Authorities have ordered a Hunan-based dairy firm to shut down production and recall more than 31 tonnes of an infant milk powder that was found to be tainted with a carcinogenic agent, in the latest safety scare involving the industry.
The order targeting Ava Dairy was made this week by Hunan authorities and the General Administration of Quality Supervision, Inspection and Quarantine.
Guangzhou's department of commerce announced on Friday that five batches of the company's Nanshan Bywise baby formula were contaminated with toxic aflatoxin during a regular safety inspection, The Southern Metropolis News reported yesterday.
Aflatoxins are naturally occurring toxins produced by fungus and often found on spoiled food. They can lead to liver damage and cancer.
It was the second recall in the mainland dairy industry in less than six weeks. On June 14, dairy giant Yili Group recalled some baby formula products after abnormal levels of mercury were found.
In a statement posted on its website late on Monday, Ava Dairy said the contamination was the result of cows eating mouldy feed.
The company said the problematic batches were produced between July and December last year and had been sold in Hunan and Guangdong. The statement did not say whether the contaminated milk was also used to produce other dairy products.
Ava said it would comply with the authorities' orders and recall all of the products in question, while halting production and distribution. Samples of all dairy products in stock would also be taken and sent to third parties for testing.
'This incident has created distress and pain for the majority of our customers, and we would like to state our sincerest apologies,' Ava Dairy said in its statement.
No one at the company was available for further comment yesterday.
Wei Ronglu, deputy director of the Dairy Association of Western China, said: 'The scandal will, of course, hit the credibility of the industry and of authorities.'The Ava scandal is just the tip of the iceberg for the muddled industry. Now is the worst time for the industry. You see that the safety standards of dairy products are even lower than they were in the 1980s.'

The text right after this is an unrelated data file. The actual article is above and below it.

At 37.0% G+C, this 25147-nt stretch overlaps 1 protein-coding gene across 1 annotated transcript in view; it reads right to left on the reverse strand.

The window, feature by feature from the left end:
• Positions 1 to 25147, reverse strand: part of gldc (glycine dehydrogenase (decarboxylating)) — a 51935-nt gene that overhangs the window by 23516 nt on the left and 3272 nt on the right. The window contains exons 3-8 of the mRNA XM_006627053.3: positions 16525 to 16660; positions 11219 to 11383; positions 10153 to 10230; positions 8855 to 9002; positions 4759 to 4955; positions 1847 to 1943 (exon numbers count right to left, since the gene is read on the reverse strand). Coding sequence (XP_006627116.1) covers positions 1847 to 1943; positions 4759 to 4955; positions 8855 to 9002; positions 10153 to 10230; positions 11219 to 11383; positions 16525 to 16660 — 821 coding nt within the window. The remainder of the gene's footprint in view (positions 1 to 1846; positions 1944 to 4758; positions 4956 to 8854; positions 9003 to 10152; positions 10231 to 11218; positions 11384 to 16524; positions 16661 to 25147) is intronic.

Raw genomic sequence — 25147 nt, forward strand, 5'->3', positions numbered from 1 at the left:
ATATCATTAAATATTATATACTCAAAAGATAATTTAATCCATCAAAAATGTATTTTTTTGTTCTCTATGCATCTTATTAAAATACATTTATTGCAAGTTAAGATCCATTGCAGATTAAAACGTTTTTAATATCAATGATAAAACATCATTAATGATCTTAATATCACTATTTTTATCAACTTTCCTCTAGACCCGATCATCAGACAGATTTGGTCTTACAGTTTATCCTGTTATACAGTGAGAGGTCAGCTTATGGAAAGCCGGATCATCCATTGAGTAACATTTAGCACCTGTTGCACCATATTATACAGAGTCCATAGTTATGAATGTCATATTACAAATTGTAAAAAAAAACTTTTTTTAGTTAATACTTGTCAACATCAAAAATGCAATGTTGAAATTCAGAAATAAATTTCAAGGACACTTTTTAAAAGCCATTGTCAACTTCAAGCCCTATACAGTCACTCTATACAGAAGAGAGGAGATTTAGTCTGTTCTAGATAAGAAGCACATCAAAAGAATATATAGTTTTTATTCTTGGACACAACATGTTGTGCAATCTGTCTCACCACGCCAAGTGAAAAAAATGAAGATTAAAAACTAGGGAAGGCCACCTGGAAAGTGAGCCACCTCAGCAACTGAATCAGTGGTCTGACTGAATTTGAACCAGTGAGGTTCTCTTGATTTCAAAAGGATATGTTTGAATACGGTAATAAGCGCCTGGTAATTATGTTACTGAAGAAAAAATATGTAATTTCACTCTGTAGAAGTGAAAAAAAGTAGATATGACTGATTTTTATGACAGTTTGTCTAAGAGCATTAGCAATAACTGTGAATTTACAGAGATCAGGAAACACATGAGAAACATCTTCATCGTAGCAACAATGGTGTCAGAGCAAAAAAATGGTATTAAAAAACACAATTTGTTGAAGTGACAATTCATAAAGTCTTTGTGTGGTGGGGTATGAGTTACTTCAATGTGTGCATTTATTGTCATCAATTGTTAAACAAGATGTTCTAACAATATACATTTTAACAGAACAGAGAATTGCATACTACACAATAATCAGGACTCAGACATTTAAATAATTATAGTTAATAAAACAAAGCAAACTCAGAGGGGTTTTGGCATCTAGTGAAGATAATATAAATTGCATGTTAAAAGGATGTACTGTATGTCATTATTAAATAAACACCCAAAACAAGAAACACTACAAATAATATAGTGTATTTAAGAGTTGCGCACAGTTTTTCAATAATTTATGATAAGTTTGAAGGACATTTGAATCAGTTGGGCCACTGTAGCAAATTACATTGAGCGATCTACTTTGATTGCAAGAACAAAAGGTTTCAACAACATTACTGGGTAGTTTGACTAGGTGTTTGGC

Mother-to-be Zhang Zongbao, a migrant worker from Shanxi province who lives in Shenzhen, said: 'I will never purchase any domestic brands of baby milk powder, as this news just makes me sick. I will try my best to save money and buy safe foreign brands of powdered milk for my baby, even though I earn only 3,000 yuan [HK$3,644] a month.'
Mainland-made dairy products have come under widespread scrutiny since a scandal in 2008 involving formula tainted with an industrial additive called melamine, which killed six children and caused ailments such as kidney problems in 300,000 others. Among the 22 dairy firms involved in the scandal was Sanlu, a huge state-owned dairy firm that was subsequently shut down.
Melamine was illegally added to products to make protein levels seem higher. All affected brands were ordered to be recalled, and companies were ordered to destroy any tainted milk powder.
However, scandals over contaminated milk powder have continually resurfaced since then, while mainland authorities have reiterated pledges to set things right in the industry.